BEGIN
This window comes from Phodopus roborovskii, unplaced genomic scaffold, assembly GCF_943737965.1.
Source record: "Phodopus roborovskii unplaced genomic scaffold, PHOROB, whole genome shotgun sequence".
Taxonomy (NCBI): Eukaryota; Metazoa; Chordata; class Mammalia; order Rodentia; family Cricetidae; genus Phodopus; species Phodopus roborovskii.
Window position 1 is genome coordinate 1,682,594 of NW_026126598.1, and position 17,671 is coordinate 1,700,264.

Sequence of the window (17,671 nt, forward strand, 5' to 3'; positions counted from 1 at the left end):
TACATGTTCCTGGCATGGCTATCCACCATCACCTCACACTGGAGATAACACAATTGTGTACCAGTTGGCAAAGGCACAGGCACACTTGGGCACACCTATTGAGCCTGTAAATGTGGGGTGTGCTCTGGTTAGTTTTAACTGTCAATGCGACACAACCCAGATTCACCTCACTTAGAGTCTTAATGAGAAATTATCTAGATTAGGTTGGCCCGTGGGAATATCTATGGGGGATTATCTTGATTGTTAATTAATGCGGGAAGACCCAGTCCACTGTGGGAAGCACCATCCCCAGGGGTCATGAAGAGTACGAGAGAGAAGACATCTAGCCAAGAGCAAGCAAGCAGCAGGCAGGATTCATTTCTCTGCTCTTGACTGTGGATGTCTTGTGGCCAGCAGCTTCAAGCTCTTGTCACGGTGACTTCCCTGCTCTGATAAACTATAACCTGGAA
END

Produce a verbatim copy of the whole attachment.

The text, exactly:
This window comes from Phodopus roborovskii, unplaced genomic scaffold, assembly GCF_943737965.1.
Source record: "Phodopus roborovskii unplaced genomic scaffold, PHOROB, whole genome shotgun sequence".
Taxonomy (NCBI): Eukaryota; Metazoa; Chordata; class Mammalia; order Rodentia; family Cricetidae; genus Phodopus; species Phodopus roborovskii.
Window position 1 is genome coordinate 1,682,594 of NW_026126598.1, and position 17,671 is coordinate 1,700,264.

Sequence of the window (17,671 nt, forward strand, 5' to 3'; positions counted from 1 at the left end):
TACATGTTCCTGGCATGGCTATCCACCATCACCTCACACTGGAGATAACACAATTGTGTACCAGTTGGCAAAGGCACAGGCACACTTGGGCACACCTATTGAGCCTGTAAATGTGGGGTGTGCTCTGGTTAGTTTTAACTGTCAATGCGACACAACCCAGATTCACCTCACTTAGAGTCTTAATGAGAAATTATCTAGATTAGGTTGGCCCGTGGGAATATCTATGGGGGATTATCTTGATTGTTAATTAATGCGGGAAGACCCAGTCCACTGTGGGAAGCACCATCCCCAGGGGTCATGAAGAGTACGAGAGAGAAGACATCTAGCCAAGAGCAAGCAAGCAGCAGGCAGGATTCATTTCTCTGCTCTTGACTGTGGATGTCTTGTGGCCAGCAGCTTCAAGCTCTTGTCACGGTGACTTCCCTGCTCTGATAAACTATAACCTGGAA